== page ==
China began development of the Taishan in 2000 to replace the Klimov RD-93 turbofan, which had been selected in the 1990s to power the JF-17 light-weight fighter. It is designed to have a life span of 2,200 hours and an improved version, providing around 100 kN (22,450 lb) of thrust with afterburner, is under development.
The WS-13 Taishan was certified in 2007 and serial production began in 2009. The 18 March 2010 edition of the HKB report stated that a FC-1 equipped with the WS-13 completed its first successful runway taxi test.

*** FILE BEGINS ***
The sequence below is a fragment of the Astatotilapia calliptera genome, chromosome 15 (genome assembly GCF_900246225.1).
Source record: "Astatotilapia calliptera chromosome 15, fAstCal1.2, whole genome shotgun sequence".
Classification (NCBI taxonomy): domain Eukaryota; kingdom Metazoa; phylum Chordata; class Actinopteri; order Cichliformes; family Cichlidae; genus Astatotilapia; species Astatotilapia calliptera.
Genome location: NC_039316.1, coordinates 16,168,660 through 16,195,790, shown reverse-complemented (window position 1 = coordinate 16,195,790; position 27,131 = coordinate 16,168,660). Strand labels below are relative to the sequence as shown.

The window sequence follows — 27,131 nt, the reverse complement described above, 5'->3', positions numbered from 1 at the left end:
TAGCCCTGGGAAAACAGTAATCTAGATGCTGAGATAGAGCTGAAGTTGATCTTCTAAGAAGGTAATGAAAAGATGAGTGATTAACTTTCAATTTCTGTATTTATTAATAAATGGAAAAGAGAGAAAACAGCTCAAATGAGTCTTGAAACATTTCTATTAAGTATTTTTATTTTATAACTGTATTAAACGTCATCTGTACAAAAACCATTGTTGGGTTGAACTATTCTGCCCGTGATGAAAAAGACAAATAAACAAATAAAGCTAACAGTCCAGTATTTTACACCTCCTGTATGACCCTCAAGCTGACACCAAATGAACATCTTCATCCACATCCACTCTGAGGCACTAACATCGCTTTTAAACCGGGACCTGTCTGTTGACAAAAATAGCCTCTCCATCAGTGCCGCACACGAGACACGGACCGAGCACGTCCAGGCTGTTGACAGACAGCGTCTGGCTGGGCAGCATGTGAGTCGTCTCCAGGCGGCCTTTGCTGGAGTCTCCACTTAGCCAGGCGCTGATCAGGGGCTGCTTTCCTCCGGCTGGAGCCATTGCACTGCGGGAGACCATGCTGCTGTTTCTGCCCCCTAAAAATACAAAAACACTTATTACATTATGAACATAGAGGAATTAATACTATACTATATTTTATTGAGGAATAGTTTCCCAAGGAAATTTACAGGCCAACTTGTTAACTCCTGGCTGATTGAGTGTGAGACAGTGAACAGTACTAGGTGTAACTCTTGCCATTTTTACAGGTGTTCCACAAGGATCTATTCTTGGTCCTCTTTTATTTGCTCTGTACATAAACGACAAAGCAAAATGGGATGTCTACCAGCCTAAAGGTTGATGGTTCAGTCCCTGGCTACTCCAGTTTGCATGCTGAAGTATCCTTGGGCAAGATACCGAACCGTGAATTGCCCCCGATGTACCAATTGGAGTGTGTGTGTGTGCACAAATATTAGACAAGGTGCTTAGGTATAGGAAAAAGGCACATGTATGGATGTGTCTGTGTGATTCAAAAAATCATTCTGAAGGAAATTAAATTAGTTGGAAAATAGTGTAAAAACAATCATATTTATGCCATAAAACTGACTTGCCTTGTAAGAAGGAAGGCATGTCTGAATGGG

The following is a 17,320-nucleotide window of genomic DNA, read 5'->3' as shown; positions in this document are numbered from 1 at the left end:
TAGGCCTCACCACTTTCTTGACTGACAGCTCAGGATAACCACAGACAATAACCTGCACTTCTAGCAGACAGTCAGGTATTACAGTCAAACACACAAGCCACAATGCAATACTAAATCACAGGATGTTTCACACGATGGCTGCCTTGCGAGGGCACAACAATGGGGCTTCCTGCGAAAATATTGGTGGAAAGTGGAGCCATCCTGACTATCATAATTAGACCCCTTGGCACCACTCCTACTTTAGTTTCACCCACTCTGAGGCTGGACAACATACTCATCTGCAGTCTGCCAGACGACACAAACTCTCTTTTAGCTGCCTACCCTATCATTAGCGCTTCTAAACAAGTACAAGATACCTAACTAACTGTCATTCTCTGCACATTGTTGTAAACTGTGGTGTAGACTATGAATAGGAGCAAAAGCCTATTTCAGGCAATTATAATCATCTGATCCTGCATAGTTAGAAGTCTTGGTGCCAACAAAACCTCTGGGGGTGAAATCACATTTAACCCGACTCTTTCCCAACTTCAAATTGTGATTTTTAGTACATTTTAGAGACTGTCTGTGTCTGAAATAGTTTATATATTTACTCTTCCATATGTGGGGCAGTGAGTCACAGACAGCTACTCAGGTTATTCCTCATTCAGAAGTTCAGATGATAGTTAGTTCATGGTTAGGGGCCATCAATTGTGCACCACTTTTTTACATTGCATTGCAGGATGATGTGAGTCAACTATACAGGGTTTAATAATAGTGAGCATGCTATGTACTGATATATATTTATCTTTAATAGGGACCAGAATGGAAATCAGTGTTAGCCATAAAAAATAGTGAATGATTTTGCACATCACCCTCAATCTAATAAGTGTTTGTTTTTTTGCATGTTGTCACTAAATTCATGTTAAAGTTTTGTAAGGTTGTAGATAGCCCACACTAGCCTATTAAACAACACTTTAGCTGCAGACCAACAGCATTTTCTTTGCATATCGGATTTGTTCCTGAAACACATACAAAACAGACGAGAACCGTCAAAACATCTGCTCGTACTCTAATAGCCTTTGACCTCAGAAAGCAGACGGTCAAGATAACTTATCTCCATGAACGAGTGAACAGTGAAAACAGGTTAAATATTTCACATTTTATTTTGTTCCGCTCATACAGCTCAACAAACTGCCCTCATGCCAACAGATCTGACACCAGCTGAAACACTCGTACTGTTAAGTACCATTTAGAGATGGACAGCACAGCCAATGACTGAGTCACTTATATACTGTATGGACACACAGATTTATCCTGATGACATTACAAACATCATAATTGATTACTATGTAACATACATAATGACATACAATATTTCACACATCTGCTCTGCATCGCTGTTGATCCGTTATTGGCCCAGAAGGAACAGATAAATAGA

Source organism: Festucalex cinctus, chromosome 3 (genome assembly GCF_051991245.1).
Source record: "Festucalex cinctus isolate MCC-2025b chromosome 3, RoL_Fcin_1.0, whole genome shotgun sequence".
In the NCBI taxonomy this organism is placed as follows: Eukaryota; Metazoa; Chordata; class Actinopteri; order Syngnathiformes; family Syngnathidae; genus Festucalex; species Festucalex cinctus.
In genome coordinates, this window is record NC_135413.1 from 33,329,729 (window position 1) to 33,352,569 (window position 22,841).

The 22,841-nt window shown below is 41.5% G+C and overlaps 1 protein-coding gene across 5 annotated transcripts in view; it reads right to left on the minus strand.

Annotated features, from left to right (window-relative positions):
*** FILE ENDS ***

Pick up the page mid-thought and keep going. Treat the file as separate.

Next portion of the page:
Officials at the Farnborough International Airshow in August 2010 stated that a JF-17 development aircraft is flying with a Chinese engine, which is most likely to be the WS-13.
In November 2012, Aviation Week reported that a JF-17 Thunder was flying in China with the Guizhou WS-13 engine.